Xbox's Phil Spencer may have categorically ruled out any major upgrades for the Xbox One, but that doesn't mean Microsoft hasn't any plans to fiddle with the existing hardware, as new filings with the American telecommunications regulator, the Federal Communications Commission, reveal.
According to Ars Technica, the FCC has received filings from Microsoft for wireless radio devices that would typically be found inside the Xbox One. What's particularly curious is that they requested that the two filings remain confidential until June 25th and July 29th respectively.
So what does it all mean? It would be reasonable to speculate that Microsoft is planning on slimming down the Xbox One into a smaller shell - keeping the specs more or less the same, but perhaps making it less power hungry and smaller in size than the original 2013 hardware. This would be in line with what happened to the Xbox 360 over its lifetime, with the introduction of the "E" model, which was not only smaller but also added wifi support for the first time.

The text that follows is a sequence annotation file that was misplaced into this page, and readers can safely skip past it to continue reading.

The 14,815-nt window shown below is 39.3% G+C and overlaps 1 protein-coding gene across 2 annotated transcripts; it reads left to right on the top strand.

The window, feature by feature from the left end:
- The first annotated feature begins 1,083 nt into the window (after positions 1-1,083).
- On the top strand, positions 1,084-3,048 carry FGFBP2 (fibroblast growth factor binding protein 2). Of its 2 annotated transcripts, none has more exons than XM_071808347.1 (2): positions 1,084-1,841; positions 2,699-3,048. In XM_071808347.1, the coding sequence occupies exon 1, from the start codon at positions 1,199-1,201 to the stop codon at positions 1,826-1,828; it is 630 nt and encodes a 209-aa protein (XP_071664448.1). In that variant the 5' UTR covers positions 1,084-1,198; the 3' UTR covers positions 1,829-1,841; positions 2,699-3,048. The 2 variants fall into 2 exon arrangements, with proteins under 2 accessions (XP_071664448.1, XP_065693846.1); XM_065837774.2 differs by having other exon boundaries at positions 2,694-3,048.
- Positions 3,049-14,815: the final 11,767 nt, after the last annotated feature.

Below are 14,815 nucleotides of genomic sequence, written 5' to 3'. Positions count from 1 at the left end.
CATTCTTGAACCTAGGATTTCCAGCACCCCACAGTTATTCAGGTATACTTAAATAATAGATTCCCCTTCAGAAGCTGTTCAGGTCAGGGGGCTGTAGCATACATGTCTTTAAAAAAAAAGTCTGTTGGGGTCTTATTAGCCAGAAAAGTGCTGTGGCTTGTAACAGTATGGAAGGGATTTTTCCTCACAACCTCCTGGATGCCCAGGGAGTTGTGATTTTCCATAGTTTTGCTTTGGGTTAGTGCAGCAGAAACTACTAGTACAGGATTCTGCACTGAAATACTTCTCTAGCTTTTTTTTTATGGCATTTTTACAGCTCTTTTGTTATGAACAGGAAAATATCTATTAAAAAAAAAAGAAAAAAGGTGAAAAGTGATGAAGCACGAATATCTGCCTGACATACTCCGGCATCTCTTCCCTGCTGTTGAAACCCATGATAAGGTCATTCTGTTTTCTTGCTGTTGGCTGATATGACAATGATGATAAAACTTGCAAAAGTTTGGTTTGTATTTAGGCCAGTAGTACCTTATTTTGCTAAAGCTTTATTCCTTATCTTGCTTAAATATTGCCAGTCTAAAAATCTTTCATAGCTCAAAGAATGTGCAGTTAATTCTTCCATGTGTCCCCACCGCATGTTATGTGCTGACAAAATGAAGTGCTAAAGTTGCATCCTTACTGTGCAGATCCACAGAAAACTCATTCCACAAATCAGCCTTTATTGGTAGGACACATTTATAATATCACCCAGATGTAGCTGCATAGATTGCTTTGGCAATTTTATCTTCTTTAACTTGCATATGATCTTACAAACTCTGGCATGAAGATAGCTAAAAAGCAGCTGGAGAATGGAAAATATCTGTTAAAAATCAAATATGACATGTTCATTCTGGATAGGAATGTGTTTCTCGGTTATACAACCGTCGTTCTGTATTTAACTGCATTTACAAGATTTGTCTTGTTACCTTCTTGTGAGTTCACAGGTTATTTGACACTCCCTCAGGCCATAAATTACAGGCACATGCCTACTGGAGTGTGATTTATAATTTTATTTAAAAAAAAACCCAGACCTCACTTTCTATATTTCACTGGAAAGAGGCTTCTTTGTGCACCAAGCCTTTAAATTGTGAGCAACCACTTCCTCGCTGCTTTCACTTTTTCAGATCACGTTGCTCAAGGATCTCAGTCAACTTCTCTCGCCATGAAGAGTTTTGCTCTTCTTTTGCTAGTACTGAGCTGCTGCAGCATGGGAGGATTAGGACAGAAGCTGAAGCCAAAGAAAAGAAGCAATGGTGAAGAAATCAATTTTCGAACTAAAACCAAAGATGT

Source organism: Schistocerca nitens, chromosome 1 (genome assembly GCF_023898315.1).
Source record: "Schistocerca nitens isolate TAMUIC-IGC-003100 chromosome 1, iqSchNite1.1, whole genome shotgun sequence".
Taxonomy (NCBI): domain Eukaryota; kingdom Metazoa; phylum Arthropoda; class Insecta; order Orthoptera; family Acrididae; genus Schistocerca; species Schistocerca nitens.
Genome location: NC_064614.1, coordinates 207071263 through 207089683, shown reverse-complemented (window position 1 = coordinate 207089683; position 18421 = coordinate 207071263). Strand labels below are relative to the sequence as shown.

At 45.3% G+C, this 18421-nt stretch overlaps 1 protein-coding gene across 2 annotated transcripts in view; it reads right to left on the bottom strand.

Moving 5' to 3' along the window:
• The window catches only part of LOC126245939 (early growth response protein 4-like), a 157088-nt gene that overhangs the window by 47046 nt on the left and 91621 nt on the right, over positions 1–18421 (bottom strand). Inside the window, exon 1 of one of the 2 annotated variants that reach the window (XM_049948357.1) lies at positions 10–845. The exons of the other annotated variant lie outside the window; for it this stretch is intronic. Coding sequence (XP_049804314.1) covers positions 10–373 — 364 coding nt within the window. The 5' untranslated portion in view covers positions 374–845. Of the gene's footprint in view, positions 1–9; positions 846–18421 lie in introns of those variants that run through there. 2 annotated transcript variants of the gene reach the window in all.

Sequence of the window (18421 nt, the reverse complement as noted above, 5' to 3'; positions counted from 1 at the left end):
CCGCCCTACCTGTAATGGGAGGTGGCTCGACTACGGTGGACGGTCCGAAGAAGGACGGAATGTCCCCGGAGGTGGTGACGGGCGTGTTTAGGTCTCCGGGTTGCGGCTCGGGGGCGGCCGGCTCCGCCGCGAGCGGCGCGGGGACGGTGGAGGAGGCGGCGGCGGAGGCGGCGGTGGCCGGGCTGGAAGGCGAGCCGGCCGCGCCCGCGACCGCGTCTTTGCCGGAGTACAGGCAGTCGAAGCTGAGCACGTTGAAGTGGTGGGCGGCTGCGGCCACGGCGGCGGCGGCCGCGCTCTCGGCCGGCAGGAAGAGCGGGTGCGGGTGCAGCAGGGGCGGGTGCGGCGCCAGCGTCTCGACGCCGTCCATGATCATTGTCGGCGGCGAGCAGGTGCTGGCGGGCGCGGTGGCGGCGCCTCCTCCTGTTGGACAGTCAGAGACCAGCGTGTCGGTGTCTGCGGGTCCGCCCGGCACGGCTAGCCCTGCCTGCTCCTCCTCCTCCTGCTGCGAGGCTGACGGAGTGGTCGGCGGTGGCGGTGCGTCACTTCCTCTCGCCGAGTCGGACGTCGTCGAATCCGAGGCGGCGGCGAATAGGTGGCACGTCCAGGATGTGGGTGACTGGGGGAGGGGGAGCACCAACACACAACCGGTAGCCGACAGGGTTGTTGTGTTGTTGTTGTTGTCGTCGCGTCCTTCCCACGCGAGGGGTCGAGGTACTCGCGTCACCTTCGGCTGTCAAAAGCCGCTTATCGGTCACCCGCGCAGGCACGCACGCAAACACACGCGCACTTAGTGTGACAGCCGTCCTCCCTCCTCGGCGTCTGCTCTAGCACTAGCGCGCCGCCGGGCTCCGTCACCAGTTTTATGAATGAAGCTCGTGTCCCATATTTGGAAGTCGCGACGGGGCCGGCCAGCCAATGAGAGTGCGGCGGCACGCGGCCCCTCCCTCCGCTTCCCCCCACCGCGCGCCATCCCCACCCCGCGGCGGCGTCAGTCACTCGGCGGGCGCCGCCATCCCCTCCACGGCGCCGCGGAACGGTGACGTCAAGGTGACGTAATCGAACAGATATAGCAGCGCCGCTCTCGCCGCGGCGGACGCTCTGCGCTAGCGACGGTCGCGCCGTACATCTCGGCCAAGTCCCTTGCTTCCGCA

Similarly, the new filing seem to suggest that a new Xbox One model would have support 802.11ac wifi support - which Ars Technica notes would be essential if Microsoft wants to offer any wifi game streaming similar to Playstation Now.
And why the confidentiality? The speculation is similarly that Microsoft could be hoping to make the new hardware announcement at its big E3 press conference in the middle of June. [Ars Technica]